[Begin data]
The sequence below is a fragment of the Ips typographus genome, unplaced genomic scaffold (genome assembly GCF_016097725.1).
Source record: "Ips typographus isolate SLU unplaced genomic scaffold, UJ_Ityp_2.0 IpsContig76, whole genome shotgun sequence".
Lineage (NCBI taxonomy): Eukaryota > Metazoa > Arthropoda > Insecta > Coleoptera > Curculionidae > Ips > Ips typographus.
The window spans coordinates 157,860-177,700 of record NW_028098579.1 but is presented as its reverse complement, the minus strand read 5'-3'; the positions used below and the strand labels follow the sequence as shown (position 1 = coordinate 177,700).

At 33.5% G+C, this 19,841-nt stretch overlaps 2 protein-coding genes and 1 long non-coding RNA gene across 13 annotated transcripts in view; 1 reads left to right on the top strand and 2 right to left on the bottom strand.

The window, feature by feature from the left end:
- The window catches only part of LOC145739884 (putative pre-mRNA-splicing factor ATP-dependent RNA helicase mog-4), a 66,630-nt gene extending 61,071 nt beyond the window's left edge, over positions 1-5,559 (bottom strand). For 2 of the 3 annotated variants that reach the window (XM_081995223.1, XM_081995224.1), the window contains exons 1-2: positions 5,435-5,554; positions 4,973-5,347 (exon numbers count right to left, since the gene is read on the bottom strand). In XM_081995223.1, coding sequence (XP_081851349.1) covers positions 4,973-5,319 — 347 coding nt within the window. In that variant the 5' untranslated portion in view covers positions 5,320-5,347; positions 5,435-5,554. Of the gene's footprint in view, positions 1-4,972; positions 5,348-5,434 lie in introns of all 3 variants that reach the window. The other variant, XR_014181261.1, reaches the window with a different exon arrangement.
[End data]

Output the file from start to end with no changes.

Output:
The sequence below is a fragment of the Ips typographus genome, unplaced genomic scaffold (genome assembly GCF_016097725.1).
Source record: "Ips typographus isolate SLU unplaced genomic scaffold, UJ_Ityp_2.0 IpsContig76, whole genome shotgun sequence".
Lineage (NCBI taxonomy): Eukaryota > Metazoa > Arthropoda > Insecta > Coleoptera > Curculionidae > Ips > Ips typographus.
The window spans coordinates 157,860-177,700 of record NW_028098579.1 but is presented as its reverse complement, the minus strand read 5'-3'; the positions used below and the strand labels follow the sequence as shown (position 1 = coordinate 177,700).

At 33.5% G+C, this 19,841-nt stretch overlaps 2 protein-coding genes and 1 long non-coding RNA gene across 13 annotated transcripts in view; 1 reads left to right on the top strand and 2 right to left on the bottom strand.

The window, feature by feature from the left end:
- The window catches only part of LOC145739884 (putative pre-mRNA-splicing factor ATP-dependent RNA helicase mog-4), a 66,630-nt gene extending 61,071 nt beyond the window's left edge, over positions 1-5,559 (bottom strand). For 2 of the 3 annotated variants that reach the window (XM_081995223.1, XM_081995224.1), the window contains exons 1-2: positions 5,435-5,554; positions 4,973-5,347 (exon numbers count right to left, since the gene is read on the bottom strand). In XM_081995223.1, coding sequence (XP_081851349.1) covers positions 4,973-5,319 — 347 coding nt within the window. In that variant the 5' untranslated portion in view covers positions 5,320-5,347; positions 5,435-5,554. Of the gene's footprint in view, positions 1-4,972; positions 5,348-5,434 lie in introns of all 3 variants that reach the window. The other variant, XR_014181261.1, reaches the window with a different exon arrangement.